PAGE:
It should be noted that the early inhabitants of this inhospitable part of the world, the Khanty and Mansi people, are nowadays almost invisible in the city named after them. The region has three official languages but all signs are in Russian and two decades of frenetic building of high rise apartments, sports stadia and civic infrastructure, has left only a few reminders that residences made of wood were once universal in the town. In traditional Khanti culture, the hunting and killing of a big beast such as a bear, meaning food and clothes, was followed by days of celebration and song. However following an uprising by the Khantis in the 1930s, crushed, Soviet leader Josef Stalin banned all Khanti religious and cultural practices (including killing bears). The ban was lifted only two generations later.
The literal big-beasts in Khanty-Mansiysk. Photo: Cathy Rogers
In Khanty-Mansiysk this week the big beasts have so far escaped capture, with the top ten seeds cruising through the first knock-out round; eight of the ten won 2-0 and none needed tiebreakers. The biggest mismatch was on board one: top seed – and the man currently favourite to challenge Magnus Carlsen for the world title next year – Ding Liren against Papua New Guinea’s Shaun Press, the lowest rated player ever to compete in a World Cup. Press, who is better known as an arbiter than a player qualified because the player who came first in the Oceania Zonal in Guam in February, Max llingworth, declined his invitation to compete. (Preparing for a wedding beats preparing for the Berlin Defence, apparently.)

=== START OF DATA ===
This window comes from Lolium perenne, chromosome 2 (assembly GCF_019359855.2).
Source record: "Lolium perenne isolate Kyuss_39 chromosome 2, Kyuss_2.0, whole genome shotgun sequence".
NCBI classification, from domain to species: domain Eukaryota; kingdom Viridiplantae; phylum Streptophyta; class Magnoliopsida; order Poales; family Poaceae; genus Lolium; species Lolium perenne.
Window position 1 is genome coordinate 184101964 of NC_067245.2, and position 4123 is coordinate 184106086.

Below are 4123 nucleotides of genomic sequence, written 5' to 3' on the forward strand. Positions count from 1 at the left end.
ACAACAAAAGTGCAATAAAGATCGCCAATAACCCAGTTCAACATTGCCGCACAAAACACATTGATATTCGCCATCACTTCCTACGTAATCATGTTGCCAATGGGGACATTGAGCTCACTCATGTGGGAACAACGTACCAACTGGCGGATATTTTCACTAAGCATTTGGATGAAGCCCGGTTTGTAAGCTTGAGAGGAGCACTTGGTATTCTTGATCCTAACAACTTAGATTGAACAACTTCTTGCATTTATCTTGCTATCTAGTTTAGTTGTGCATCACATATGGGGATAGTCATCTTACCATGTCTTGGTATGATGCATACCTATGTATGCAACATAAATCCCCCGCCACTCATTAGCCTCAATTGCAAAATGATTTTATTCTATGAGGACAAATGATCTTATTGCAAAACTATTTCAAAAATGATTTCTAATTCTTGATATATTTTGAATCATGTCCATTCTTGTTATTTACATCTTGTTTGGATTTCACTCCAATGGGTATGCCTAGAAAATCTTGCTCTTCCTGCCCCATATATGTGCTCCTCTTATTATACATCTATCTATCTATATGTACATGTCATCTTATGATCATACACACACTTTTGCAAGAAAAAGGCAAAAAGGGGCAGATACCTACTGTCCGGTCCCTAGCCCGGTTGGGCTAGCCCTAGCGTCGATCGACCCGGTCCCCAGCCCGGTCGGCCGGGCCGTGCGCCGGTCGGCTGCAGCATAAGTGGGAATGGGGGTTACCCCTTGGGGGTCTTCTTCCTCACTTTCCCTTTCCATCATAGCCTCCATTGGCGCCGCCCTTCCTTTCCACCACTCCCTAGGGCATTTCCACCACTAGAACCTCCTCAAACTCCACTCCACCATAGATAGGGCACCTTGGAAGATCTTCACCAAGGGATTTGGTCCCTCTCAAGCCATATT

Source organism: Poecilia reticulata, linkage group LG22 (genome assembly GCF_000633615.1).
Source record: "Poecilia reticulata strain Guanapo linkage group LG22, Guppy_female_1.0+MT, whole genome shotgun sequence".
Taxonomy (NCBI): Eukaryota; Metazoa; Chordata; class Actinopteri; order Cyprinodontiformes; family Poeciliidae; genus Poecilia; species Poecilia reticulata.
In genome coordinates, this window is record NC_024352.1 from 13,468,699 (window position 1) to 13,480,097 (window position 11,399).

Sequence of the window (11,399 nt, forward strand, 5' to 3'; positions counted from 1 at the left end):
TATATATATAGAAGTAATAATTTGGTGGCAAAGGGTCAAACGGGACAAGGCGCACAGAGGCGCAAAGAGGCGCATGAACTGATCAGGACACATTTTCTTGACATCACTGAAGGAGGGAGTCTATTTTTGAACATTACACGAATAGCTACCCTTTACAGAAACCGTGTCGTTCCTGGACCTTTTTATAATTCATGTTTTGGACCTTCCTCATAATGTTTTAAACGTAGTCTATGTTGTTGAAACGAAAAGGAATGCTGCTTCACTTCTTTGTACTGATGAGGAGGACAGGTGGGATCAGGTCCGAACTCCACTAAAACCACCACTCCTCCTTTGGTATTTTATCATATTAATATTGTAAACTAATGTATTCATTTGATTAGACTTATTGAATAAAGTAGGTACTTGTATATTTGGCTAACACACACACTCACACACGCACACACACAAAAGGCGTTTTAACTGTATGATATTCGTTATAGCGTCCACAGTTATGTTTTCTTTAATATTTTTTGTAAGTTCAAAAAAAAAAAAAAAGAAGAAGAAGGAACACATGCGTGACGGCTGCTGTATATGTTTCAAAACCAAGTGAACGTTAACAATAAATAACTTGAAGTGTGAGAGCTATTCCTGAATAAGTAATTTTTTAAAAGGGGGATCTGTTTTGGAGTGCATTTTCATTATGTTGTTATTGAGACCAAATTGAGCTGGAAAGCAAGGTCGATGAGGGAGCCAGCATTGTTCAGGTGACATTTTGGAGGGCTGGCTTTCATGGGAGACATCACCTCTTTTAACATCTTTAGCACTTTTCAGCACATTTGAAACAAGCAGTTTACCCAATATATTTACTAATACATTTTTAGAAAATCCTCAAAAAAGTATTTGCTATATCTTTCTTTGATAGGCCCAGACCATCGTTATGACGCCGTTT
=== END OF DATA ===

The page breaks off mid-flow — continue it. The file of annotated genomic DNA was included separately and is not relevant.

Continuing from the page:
Press, with plenty of luck as he himself admitted, had finished second in Guam, one of the weakest Zonal tournaments ever held – only one player rated over 2100 took part - due in large part to Guam’s inaccessibility. Kim Jong Un’s 2017 threats to nuke Guam may not have encouraged participation either.
As expected Ding won the contest 2-0, although the first game was at least hard-fought. The second was decided by a Press piece blunder.
The highest seed to go out in the first round was the 16th, Pole Radosław Wojtaszek, who was crushed 2-0 by Johan-Sebastian Christiansen. The young Norwegian showed extraordinary guts by refusing a draw by repetition in the second game and playing for a win when a draw would put him through to the second round and guarantee him at least a $10,000 payday. Or perhaps $10,000 is just not a lot of money in Norway :) However the biggest shock of the first round was probably the defeat of Bu Xiangzhi, the Chinese Grandmaster who defeated Magnus Carlsen in the third round of the 2017 World Cup. Bu was beaten 2.5-3.5 after a rapid tiebreaker by his compatriot Xu Xiangyu, yet Bu could hardly claim to be unlucky since his 19-year-old opponent controlled most games and Bu only had chances in the 10 minute game which he ultimately lost.
Bu and Xu. Photo: Cathy Rogers
Michael Adams was another who suffered a surprise defeat, 3.5-4.5, by the 20-year-old Indian Champion Aravindh Chithambaram in an epic struggle decided by two blitz games which both reached pawn endings.
In all, 15 underdogs triumphed in the first round, ending the tournament for other big names such as Navara, Ponomariov, Naiditsch, and Shankland. The US star suffered the most, as the following game extract shows.
Twelfth seed Yu Yangyi was lucky to escape the cull, leaving his Iranian opponent Ehsam Ghaem-Maghami with an open goal in the second tiebreak game.
Yu and Ghaem-Maghami. Photo: Cathy Rogers
Ghaem-Maghami was told about his miss by a friend immediately after the game and admitted to being “destroyed” by the information and unable to play properly in the next two games. One notion destroyed by the first round in Khanty-Mansiysk was the concept of momentum. Five players bounced back from a first game loss to force tiebreakers and should have been feeling on top of the world. All five failed to progress. Predicting a winner at the World Cup after one round is a fool’s errand but from past knock-out winners it is clear that the winner will be the player who can combine making almost no mistakes over a three week tournament with luck, luck and more luck. 64 of those without that requisite luck are about to head home.